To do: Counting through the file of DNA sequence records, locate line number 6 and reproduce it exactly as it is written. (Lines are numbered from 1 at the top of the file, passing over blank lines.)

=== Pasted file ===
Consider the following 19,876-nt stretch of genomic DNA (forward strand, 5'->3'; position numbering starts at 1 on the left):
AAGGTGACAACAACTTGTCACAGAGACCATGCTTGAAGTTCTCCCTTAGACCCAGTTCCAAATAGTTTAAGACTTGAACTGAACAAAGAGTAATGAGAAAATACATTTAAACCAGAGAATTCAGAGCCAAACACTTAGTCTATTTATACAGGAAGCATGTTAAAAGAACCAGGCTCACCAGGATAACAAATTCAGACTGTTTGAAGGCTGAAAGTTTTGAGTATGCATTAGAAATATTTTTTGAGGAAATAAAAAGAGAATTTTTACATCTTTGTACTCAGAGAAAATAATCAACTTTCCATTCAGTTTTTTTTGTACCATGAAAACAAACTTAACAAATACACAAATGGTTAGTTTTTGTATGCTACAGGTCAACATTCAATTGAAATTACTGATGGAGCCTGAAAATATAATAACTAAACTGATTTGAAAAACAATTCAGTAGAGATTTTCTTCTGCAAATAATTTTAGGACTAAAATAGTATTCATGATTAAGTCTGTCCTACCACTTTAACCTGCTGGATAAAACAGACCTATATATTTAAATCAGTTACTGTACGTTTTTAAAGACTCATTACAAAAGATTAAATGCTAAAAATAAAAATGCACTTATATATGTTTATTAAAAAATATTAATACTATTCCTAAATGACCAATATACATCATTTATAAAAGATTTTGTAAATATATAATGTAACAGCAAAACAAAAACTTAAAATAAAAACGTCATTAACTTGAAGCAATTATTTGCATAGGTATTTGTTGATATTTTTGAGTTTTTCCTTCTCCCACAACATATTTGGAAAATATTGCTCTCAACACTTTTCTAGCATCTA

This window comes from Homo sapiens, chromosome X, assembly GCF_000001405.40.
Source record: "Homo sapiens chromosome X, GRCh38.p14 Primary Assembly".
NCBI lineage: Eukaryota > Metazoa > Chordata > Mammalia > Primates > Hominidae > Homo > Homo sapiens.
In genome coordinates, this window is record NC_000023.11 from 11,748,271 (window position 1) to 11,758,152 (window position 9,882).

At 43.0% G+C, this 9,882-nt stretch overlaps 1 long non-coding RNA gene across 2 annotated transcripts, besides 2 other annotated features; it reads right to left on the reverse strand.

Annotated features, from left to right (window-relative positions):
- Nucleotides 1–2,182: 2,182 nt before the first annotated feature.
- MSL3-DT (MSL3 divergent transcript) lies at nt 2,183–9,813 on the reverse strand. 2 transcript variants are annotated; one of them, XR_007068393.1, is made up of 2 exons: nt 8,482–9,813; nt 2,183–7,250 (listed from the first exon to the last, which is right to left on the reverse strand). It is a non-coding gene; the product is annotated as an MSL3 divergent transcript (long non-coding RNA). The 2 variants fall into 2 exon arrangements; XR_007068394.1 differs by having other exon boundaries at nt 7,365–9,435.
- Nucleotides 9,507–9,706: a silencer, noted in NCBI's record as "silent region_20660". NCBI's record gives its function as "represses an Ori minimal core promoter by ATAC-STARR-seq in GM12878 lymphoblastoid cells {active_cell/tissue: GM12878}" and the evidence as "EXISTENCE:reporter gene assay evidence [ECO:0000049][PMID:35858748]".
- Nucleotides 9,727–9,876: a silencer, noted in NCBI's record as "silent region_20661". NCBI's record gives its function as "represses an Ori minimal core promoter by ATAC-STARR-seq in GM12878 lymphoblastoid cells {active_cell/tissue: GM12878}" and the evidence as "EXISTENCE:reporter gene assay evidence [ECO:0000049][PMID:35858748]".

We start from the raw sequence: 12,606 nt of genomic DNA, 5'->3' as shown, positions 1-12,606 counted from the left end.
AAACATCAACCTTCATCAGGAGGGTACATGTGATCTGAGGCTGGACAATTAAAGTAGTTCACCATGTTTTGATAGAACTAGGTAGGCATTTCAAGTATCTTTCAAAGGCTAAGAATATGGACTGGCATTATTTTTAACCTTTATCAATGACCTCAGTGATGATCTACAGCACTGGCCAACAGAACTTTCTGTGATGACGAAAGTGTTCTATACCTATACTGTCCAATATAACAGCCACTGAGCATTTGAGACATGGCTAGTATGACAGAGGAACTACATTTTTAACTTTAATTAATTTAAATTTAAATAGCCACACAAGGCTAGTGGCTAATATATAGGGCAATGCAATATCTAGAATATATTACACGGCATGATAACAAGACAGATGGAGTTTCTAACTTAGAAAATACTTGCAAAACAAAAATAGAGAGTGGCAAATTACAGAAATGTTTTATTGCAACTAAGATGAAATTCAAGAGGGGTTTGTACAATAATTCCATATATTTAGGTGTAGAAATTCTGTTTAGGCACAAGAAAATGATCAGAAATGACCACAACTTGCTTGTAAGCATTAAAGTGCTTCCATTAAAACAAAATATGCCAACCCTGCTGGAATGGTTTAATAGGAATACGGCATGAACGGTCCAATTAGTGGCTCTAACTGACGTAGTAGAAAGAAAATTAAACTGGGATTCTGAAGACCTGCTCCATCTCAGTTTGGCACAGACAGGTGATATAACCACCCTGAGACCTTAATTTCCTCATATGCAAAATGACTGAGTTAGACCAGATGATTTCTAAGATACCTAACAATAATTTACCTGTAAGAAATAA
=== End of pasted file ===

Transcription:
In genome coordinates, this window is record NC_000023.11 from 11,748,271 (window position 1) to 11,758,152 (window position 9,882).